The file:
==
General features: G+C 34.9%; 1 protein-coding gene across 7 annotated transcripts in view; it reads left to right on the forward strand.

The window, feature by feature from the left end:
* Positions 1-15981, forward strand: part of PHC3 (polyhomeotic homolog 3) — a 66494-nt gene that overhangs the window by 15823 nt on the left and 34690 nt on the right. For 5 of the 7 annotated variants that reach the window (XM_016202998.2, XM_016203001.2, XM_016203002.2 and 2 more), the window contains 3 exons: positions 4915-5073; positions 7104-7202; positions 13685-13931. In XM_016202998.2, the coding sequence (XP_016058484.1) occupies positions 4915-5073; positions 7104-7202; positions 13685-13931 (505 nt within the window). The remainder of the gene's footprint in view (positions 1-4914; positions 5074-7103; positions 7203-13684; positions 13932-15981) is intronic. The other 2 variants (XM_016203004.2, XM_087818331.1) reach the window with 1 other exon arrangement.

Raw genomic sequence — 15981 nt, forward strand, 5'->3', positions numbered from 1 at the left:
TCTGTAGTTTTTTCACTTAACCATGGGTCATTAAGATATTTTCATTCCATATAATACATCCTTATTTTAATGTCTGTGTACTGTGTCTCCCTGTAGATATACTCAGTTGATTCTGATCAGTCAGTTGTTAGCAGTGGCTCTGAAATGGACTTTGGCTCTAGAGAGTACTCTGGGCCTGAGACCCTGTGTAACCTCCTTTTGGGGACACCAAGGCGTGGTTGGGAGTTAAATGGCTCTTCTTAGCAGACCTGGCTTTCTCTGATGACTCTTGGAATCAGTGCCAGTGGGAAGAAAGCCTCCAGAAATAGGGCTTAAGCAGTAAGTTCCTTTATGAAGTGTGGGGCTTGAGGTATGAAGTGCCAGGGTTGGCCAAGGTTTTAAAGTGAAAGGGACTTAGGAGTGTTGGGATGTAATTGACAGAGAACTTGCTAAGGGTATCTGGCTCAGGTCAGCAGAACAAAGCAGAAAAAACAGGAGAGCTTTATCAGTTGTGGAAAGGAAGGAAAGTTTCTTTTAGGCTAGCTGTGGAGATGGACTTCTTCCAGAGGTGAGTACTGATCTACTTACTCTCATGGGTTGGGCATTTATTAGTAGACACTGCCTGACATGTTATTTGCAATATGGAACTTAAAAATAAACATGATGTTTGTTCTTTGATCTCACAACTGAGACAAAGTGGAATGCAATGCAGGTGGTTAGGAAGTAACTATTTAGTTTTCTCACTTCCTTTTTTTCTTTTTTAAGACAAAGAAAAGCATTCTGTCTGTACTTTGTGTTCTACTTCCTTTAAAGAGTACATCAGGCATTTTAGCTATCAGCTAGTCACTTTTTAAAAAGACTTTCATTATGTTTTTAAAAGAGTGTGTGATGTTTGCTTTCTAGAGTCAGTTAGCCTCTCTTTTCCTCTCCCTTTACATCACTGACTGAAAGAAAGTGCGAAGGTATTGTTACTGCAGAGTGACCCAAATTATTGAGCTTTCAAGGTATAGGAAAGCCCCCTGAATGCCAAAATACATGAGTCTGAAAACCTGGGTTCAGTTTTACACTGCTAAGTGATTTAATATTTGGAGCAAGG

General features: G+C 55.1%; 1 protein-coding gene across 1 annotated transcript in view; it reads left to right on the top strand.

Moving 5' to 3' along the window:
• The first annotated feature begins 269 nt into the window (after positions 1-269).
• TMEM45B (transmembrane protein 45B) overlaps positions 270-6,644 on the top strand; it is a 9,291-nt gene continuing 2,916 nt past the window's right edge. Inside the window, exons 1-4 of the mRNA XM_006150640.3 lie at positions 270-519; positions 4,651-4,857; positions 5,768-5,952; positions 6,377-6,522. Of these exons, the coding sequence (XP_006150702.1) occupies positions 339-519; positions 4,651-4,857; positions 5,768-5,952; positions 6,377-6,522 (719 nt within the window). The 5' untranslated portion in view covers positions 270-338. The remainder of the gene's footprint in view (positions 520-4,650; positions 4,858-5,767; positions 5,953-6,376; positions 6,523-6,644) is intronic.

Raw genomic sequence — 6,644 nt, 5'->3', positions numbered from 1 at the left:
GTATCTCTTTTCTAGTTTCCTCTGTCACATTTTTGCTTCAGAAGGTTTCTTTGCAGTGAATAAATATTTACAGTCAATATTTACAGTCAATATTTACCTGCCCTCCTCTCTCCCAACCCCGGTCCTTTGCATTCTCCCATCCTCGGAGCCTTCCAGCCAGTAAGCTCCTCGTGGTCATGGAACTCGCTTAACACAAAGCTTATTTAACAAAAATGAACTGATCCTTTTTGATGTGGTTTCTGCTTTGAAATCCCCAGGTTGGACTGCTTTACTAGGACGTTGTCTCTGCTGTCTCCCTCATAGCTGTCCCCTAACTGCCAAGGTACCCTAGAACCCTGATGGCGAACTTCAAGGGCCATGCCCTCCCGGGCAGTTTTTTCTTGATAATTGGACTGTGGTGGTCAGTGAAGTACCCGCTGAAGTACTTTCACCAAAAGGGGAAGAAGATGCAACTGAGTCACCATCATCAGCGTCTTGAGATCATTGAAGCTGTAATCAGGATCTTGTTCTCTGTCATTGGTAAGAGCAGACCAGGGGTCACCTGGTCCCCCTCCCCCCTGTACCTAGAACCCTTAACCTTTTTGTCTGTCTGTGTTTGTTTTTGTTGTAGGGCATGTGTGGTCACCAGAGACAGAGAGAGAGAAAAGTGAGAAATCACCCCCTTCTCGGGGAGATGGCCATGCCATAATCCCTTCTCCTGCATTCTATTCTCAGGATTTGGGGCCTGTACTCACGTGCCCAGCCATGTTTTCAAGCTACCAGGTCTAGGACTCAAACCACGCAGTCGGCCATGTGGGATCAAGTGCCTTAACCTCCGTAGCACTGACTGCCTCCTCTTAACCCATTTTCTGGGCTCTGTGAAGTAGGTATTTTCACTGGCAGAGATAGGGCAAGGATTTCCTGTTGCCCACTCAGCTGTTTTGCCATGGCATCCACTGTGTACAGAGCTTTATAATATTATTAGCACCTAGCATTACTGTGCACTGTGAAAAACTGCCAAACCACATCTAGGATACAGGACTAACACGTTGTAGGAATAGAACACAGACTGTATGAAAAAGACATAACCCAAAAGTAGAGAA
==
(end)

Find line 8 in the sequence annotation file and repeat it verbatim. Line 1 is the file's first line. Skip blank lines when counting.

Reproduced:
• The first annotated feature begins 269 nt into the window (after positions 1-269).